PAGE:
Editor's Note: This piece is written from the perspective of someone who is caught in the cycle of addiction, recovery, and relapsing. It is a dive into his mindset and how addiction/recovery affect different aspects of his life. The writer does not claim to have the answers. He does not claim to be perfect. Too often, we speak for and judge others while failing to listen to them. This is a chance for you to hear the perspective of someone dealing with addiction. Straight from the horse's mouth.
I find myself writing this in a frothy mist of the foot spray I applied to my shoes to make the dollars I stuff under the soles of my shoes acceptable or at least ascertainable as a form of currency to an unfortunate teenage booze dealer. No one wants my putrid foot money, but actually, neither do I. I only wish to have booze, and I am going to get it. Now.
My wife hates when I drink. I hate when I drink. However, in an effort to hide my drinking, I have hidden money in various places like a true alchie. This time it was in the sole of my Crocs—that poor cashier.
I can't entirely agree when people say liquor isn't different from any other drug. It is, for some people, a very acceptable form of entertainment. And actually, it used to be for me as well. Like many other drugs, I believe alcohol is a chemical dependency that one can treat with time. That view is controversial at best, and I am not qualified to make any assumptions or give any medical advice, especially in this state...
Anywho, that was a week ago. Now, I am sober (yay?). I've had time to think about my actions, and all of them are cringeworthy. Yet, somehow I keep coming back to this same place. The view from the bottom of a bottle is not pretty. Sometimes I'm a functioning alcoholic; sometimes, I'm a stumbling, incoherent mess. This week I decided to give something different a try. I sought the help of mental health professional.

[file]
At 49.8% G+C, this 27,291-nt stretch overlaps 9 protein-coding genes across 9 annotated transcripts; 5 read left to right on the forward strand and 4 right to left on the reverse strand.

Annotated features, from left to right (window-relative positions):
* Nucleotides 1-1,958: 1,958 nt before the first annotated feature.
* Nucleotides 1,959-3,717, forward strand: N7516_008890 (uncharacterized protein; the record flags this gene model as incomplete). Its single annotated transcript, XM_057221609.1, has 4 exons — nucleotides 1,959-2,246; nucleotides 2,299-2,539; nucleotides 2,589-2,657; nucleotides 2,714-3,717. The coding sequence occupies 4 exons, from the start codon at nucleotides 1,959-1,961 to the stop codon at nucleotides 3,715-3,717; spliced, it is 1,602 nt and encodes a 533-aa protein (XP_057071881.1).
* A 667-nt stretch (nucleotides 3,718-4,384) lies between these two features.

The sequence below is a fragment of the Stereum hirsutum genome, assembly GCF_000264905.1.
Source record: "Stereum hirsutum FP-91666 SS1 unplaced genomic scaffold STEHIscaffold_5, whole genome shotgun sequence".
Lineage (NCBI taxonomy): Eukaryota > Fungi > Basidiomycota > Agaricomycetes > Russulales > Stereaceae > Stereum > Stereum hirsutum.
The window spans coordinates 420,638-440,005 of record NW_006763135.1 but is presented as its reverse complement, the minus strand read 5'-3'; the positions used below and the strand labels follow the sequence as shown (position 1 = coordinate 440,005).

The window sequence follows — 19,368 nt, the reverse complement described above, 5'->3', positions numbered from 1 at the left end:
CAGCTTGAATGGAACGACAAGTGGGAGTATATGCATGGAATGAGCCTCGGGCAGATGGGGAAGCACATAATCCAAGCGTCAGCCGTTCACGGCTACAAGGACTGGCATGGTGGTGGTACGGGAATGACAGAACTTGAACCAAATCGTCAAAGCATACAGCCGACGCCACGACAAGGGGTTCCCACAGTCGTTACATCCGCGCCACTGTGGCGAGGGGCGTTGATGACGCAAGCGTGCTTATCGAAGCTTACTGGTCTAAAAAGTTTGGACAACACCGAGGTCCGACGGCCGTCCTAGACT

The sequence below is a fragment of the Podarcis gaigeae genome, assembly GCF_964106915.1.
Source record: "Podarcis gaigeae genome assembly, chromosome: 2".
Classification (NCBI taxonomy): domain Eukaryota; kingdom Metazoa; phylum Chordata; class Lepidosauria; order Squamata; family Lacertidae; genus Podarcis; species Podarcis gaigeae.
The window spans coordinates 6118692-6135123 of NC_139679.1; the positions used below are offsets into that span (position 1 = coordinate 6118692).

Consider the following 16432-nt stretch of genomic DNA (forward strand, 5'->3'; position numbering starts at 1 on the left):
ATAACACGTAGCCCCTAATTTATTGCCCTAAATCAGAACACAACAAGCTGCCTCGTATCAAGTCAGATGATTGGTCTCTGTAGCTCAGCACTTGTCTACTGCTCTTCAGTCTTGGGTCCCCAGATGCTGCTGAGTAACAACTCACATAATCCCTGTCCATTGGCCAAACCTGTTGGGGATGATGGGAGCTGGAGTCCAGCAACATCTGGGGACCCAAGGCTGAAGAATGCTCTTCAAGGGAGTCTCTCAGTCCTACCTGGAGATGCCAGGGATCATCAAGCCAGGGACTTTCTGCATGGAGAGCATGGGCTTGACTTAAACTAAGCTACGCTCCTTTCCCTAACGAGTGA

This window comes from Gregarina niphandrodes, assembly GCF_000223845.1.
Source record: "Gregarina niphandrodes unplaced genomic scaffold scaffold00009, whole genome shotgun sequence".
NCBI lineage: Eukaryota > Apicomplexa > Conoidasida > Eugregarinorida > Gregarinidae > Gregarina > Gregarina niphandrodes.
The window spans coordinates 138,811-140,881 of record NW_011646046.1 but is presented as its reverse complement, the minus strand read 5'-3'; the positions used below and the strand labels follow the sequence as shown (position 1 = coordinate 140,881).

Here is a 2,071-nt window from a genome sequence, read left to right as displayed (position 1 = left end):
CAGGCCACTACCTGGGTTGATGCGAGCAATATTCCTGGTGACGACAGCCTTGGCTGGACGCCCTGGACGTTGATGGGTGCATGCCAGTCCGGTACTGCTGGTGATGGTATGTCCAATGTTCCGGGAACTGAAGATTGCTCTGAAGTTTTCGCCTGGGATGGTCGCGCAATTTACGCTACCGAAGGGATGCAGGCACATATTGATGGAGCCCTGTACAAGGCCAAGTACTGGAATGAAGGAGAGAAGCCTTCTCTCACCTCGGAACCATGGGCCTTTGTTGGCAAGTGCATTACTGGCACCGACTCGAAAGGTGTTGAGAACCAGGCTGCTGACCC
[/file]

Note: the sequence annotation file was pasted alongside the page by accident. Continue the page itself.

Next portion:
See, I live abroad, and I don't speak the local language well. This is an excuse that I have used often to avoid confronting the heart of my relationship with my liquid demons. I'm not very religious, so I also have an excuse not to go to AA. The best thing happened when I realized that these are just excuses: Now I had to deal with my demons.
I finally resigned myself not as weak, but just not able to handle this situation independently. I never really had a rock bottom. Technically, I have had dozens. It should have been the time I drunkenly slipped on ice and knocked my front teeth out. It should have been when I rage quit a great job just to go downstairs to the bar to waste a paycheck that I would no longer receive. Neither episode phased me until I finally realized I was not unique. There are millions of people with mental health issues. Millions with addiction issues. I personally self-medicate as a way of dealing with my anxiety and depression, but as I mentioned earlier, I'm not a doctor, so that's just a prescription for disaster.
I will probably never be "cured," but I can be treated. There are dozens of ways to treat addicts, but the bottom line is I didn't stand a chance unless I admitted to myself I needed help. The good news is, whether it is booze, heroin, or caffeine, there is always a solution. It will take some time to figure out precisely what that is, and you will probably relapse a few times. That's okay as long as you are trying.
To quote one of my favorite podcast hosts: "Mental illness isn't your fault, but it IS your responsibility."
The journey will be arduous, but hey, at least I can put my money in my wallet instead of my repugnant shoe. If you need help with any form of mental illness or addiction, it's okay to take your time, but don't hesitate to reach out to people. The world wants to see us all get better.